By Anslem Okolo
The headquarters of the ECOWAS Community Court of Justice on 10 Dares Salaam Street, Wuse 2, Abuja, set up in 2001 pursuant to the 1993 revised treaty of the Economic Community of West African States, ECOWAS, has become a beehive of activities as staff prepare to relocate to the Court’s new building provided by the Nigerian government.
For a court with a defining human rights mandate, delivering on expectations have not been easy for the Judges and Staff working from the cramped environment of two disparate offices, the main office and an annex, which was rented in 2007 in a desperate short term effort to redress its desperate accommodation challenges. Understandably, this short term effort came with the attendant challenges of coordination.
But with the provision in 2020 of a replacement office building in a serene environment, the Court is braced for a new lease of life with plans afoot to relocate to the bigger facility that will enable it house all its departments and staff under one roof. In order to realise this, it had to work under the rules with the host government which is obligated under the headquarters agreement- between ECOWAS and Nigeria to provide a furnished accommodation to the Court.
As it is today, a property located at the Gudu district of Abuja was identified by the FCTA and on inspection, deemed acceptable by the Court for its purpose. The provision is the culmination of the latest effort to secure accommodation for the Court which began on 30th Sept 2015 during the visit of a delegation of the Court to the Minister of the FCT, Alhaji Mohammed Musa Bello.
It was during this discussions with the last college of judges of the Court that he pledged that Nigeria will fulfil its obligation to the Court by renting a property for a temporary period of two years while efforts are being made for a permanent building with the specificities of the Court.
In the aftermath of the visit, the process for securing the building went through a variety of processes including approval by the Federal Executive Council and the No objection of the Bureau of Public Enterprises ultimately resulting in the identification of the present property.
The Gudu building was identified by BESTCO Engineering Nigeria Ltd and on inspection by the Court at the invitation of the FCT, found suitable for the use of the Court. Once payment issues were settled by the FCT, the Court planned to begin the process of partitioning the property to fit its departmental and other space needs.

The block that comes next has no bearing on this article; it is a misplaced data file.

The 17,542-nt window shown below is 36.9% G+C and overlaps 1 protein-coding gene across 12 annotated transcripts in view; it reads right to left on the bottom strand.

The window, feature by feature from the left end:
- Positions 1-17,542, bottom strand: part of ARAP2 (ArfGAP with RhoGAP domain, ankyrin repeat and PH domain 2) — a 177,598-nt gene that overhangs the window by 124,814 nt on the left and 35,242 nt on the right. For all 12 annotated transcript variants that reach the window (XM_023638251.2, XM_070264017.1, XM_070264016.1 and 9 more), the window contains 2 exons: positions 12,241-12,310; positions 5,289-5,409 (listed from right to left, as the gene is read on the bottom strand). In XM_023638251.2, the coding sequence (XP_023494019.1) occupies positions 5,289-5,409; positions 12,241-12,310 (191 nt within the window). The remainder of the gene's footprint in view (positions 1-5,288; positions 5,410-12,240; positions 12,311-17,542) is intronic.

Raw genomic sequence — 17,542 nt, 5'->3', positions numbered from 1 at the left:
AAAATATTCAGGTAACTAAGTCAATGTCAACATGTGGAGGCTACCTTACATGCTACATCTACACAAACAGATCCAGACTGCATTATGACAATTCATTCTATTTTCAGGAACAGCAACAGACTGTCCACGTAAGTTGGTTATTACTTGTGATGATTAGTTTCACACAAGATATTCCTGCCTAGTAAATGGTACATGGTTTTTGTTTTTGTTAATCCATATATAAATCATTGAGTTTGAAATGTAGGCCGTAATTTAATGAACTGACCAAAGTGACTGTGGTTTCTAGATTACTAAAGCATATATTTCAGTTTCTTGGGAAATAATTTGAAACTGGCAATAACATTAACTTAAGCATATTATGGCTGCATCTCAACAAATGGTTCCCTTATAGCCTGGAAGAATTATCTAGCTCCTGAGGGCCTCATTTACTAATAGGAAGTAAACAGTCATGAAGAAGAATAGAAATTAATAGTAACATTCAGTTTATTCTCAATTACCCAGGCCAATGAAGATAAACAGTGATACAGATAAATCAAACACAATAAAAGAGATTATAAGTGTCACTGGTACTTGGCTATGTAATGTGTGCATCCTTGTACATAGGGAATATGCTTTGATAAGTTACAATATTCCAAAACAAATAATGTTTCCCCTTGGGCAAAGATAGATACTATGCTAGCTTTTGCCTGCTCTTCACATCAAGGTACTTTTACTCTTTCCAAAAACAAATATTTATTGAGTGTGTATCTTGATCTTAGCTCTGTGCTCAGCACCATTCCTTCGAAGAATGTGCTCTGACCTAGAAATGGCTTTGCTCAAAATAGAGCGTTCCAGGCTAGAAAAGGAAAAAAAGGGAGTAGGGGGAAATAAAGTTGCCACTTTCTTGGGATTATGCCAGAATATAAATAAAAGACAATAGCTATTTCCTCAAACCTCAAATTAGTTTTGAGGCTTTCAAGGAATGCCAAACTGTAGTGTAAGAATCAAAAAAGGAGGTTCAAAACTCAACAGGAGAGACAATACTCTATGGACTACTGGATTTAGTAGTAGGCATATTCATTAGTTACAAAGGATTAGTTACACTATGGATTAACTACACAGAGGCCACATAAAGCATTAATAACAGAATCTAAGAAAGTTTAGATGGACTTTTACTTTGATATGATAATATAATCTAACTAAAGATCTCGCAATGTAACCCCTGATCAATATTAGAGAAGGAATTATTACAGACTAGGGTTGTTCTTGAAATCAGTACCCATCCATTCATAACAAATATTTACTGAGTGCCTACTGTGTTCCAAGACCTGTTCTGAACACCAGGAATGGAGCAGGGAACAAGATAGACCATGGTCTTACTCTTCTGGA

In keeping with the financial regulations on the threshold for the award of contracts that the Court could initiate and conclude on its own, the ECOWAS Commission was involved. Working together, the procurement departments of both institutions worked hard in the weeks before the Christmas holiday to develop the bidding documents for the engagement of a contractor for the partitioning.
Request for bids was published on the Court’s web site on 18th December 2020 and in The Guardian newspaper of 28th December 2020 in line with the ECOWAS procurement requirement. The bids were also published in the Ecowas Offices in all member states upon the Instructions of the President of the Ecowas Commission. The bid request closed on 19th January 2021.
Speaking on this development, head of information and communication of the Court, Sunny Ugoh said: “we are delighted that the process is nearing its end and wish to commend the Federal government of Nigeria for living up to its obligation and commitment. ” He said “every stage of the process was owned by the host Government” adding “the Court was only contacted when necessary as the process went on for concurrence on issues of location, size and caliber of property befitting for an international organization of its kind.”
Furthermore, Mr. Ugoh said “the process of award for partitioning of the leased property is still ongoing through the Community procurement process” pointing out that “no contract for the partitioning of the property has been awarded by the Court as some people are already speculating.” He further explained that all relevant departments – administration and finance – statutorily empowered to handle such issues are the ones leading the process for the award.
“I can tell you that any speculation of sidelining of relevant departments in the award process is as unfounded as it is mischievous.” He added.
Anselm Okolo is an Abuja based journalist and can be reached via firstname.lastname@example.org